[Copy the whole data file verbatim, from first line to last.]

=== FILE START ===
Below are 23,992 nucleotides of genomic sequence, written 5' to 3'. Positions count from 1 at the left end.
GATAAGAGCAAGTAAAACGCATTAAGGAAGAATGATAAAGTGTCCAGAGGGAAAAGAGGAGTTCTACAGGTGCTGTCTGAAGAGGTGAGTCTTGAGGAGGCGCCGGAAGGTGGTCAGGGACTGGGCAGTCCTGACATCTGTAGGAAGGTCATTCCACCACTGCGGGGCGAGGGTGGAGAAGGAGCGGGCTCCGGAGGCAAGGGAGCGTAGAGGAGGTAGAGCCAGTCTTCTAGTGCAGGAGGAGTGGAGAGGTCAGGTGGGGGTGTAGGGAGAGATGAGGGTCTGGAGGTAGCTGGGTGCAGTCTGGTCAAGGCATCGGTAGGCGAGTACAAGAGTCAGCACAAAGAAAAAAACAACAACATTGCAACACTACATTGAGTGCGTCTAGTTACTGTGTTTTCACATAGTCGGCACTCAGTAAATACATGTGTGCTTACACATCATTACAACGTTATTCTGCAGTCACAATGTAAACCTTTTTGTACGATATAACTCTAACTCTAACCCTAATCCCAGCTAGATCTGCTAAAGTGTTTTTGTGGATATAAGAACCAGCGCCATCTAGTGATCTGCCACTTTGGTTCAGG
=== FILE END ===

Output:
Below are 23,992 nucleotides of genomic sequence, written 5' to 3'. Positions count from 1 at the left end.
GATAAGAGCAAGTAAAACGCATTAAGGAAGAATGATAAAGTGTCCAGAGGGAAAAGAGGAGTTCTACAGGTGCTGTCTGAAGAGGTGAGTCTTGAGGAGGCGCCGGAAGGTGGTCAGGGACTGGGCAGTCCTGACATCTGTAGGAAGGTCATTCCACCACTGCGGGGCGAGGGTGGAGAAGGAGCGGGCTCCGGAGGCAAGGGAGCGTAGAGGAGGTAGAGCCAGTCTTCTAGTGCAGGAGGAGTGGAGAGGTCAGGTGGGGGTGTAGGGAGAGATGAGGGTCTGGAGGTAGCTGGGTGCAGTCTGGTCAAGGCATCGGTAGGCGAGTACAAGAGTCAGCACAAAGAAAAAAACAACAACATTGCAACACTACATTGAGTGCGTCTAGTTACTGTGTTTTCACATAGTCGGCACTCAGTAAATACATGTGTGCTTACACATCATTACAACGTTATTCTGCAGTCACAATGTAAACCTTTTTGTACGATATAACTCTAACTCTAACCCTAATCCCAGCTAGATCTGCTAAAGTGTTTTTGTGGATATAAGAACCAGCGCCATCTAGTGATCTGCCACTTTGGTTCAGG